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Watch what you eat!

Processed food, to judge by what nutritionists say, is not very good to depend on. Almost all nutritional advice urges us to avoid it. The question is, why? And how? Can we do it? Read on to know.

health and fitness Updated: Nov 14, 2009 18:50 IST
Supriya Thanawala

Processed foodIf you’re a busy urbanite, the chances that you’ve eaten only homemade food in the last few weeks are slim. Our busy lifestyles have made making our food from scratch all but impossible, and many of us depend on processed foods to get us through our day.

But processed food, to judge by what nutritionists say, is not very good to depend on. Almost all nutritional advice urges us to avoid it. The question is, why? And how? Can we really do it?

The real truth
Processed food is food that has been transformed by some technique from its fresh state into something that can last longer. “It is food that is not in its natural form,” explains Ritika Samaddar, chief dietician at Max Healthcare, Saket, Delhi. “It is any kind of food that has undergone some modification in order to retain or increase its life.”

Processed food is considered less healthy because it is no longer fresh and because a lot of its nutrients gets killed during the method of processing. But since we are faced with such a variety – ranging from juices, packaged milk, butter, cheese and oils to ready-to-eat meals, tinned food and pickles – it is difficult to avoid. And in fact, we need not avoid such foods completely, says Samaddar. “In many ways, processed food is unavoidable in today’s world,” she explains. “Instead of not eating anything for hours, with tinned food, you’re at least getting something in your system.”

Snack smart
Whether a certain processed food is healthy or not depends on what exactly is done to the food during processing, says Samaddar. Mostly, adds Brunch columnist Shikha Sharma, it depends on how many of its original attributes are kept. “It’s important that key nutrients are maintained, and that fibre isn’t taken away,” she emphasises.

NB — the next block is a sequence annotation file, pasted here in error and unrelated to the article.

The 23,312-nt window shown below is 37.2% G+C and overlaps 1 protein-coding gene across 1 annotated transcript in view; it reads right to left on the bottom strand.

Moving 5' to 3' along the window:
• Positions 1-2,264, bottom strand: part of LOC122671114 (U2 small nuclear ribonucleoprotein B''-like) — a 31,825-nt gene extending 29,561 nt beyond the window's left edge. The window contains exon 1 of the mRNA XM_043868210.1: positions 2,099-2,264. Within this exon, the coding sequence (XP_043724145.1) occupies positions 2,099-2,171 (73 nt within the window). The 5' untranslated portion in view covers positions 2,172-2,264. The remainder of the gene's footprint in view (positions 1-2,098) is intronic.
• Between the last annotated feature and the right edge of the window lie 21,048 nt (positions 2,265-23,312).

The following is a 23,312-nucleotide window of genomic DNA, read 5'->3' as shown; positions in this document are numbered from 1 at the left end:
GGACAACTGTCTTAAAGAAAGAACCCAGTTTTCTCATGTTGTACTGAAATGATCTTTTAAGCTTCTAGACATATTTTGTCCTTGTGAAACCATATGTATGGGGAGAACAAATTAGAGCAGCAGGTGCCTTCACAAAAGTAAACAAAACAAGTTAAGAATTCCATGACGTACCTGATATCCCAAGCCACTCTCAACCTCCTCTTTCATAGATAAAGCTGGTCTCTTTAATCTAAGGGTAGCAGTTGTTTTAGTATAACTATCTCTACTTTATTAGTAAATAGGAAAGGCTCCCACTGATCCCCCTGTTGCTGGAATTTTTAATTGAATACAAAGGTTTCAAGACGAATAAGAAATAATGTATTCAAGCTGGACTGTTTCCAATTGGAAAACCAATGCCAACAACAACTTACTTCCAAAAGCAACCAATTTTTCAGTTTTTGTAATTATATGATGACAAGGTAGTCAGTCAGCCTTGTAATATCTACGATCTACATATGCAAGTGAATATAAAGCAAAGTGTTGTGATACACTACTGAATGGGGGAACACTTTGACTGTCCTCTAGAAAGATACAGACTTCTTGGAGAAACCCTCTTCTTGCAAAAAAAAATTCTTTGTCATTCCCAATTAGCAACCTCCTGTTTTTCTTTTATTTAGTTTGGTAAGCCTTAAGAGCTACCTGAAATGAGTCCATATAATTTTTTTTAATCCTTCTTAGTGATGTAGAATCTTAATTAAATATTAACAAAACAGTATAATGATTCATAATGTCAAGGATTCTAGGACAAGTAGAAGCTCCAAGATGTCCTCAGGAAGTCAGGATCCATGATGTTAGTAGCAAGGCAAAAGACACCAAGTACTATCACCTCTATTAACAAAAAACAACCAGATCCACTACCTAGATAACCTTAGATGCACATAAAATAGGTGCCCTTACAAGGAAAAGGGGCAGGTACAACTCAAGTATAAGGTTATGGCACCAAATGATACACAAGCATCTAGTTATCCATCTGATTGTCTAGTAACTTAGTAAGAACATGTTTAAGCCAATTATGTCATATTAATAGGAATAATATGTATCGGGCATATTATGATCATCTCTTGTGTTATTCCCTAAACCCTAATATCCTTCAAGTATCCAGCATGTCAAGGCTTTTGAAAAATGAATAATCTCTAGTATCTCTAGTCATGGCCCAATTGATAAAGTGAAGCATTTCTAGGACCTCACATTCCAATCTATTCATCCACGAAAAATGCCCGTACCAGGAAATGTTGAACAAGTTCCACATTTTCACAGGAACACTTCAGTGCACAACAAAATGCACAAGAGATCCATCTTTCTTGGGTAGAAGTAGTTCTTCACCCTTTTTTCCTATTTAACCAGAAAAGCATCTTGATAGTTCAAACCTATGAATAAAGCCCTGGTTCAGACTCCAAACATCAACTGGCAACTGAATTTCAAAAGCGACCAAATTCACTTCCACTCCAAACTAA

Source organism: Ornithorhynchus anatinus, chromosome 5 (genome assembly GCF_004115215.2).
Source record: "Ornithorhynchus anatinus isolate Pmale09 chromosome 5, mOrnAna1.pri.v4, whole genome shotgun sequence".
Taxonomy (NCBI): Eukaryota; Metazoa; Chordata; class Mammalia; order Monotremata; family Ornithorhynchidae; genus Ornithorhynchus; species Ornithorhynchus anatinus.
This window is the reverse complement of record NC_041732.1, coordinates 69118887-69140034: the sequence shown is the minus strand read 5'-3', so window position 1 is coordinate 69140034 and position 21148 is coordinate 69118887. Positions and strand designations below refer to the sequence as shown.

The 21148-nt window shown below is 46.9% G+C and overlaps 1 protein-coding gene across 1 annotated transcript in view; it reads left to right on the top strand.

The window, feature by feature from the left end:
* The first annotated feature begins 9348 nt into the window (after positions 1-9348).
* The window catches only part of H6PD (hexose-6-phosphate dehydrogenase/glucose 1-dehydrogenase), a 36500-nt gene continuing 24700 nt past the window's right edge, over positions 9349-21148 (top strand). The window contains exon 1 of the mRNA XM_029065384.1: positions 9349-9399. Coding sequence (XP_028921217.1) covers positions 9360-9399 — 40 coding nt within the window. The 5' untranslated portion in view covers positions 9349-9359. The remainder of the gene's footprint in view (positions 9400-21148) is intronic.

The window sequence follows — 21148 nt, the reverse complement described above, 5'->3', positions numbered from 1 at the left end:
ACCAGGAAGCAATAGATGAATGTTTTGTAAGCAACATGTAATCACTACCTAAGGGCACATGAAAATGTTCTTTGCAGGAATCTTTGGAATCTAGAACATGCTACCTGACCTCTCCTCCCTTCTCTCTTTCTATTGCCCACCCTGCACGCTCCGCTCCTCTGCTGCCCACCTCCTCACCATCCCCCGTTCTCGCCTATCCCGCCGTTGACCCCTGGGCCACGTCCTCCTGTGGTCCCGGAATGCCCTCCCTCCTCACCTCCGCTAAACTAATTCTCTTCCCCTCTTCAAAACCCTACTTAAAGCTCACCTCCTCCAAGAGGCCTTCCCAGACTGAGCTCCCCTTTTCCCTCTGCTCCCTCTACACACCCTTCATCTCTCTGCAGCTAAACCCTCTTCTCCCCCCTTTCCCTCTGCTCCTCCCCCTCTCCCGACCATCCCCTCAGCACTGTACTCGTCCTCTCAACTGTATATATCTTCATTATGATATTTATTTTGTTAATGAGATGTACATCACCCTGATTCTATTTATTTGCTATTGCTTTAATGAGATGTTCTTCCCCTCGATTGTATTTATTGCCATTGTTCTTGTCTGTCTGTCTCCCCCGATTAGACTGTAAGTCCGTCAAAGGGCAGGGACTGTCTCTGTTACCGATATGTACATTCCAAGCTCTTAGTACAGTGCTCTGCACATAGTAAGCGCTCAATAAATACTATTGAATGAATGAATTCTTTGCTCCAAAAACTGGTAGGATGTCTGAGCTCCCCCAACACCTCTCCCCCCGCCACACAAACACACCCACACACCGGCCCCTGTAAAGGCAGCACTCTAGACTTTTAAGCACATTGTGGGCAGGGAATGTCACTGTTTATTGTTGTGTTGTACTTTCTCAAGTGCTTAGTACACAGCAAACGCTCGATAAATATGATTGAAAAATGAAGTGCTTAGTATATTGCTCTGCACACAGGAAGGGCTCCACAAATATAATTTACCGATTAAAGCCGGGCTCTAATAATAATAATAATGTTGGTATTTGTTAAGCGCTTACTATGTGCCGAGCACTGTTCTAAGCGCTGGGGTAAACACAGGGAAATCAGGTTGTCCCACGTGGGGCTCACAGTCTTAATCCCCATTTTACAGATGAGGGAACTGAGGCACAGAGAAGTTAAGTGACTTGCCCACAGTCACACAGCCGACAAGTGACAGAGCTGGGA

The only way to know what’s in your favourite packaged food is to check nutrition labels. Keep an eye out for trans-packed sugar, sodium, and the use of colours. Trans-packed items are dangerous, says Samaddar. But in general, she adds, ISO-branded products can be trusted.

“Today, almost every corporate has a nutritionist on its panel,” says Samaddar. “There’s a lot of care being taken in terms of what elements are being added to it. For instance, today you have healthier options like noodles made of atta, digestive biscuits, juices without preservatives, and so on.” Still, according to Samaddar, the nutrients in processed foods are at least 50 per cent less than in natural foods.

Kindly adjust
Shikha Sharma says it’s a good idea to maintain a balanced ratio between natural and processed foods. “The ideal ratio should be 70:30,” she adds. If you find that your balance is tipping towards processed foods, add fresh vegetables and produce to the packaged food you’re eating. So, if you’re eating packaged soup or noodles, add stir-fried fresh vegetables, paneer and / or chicken.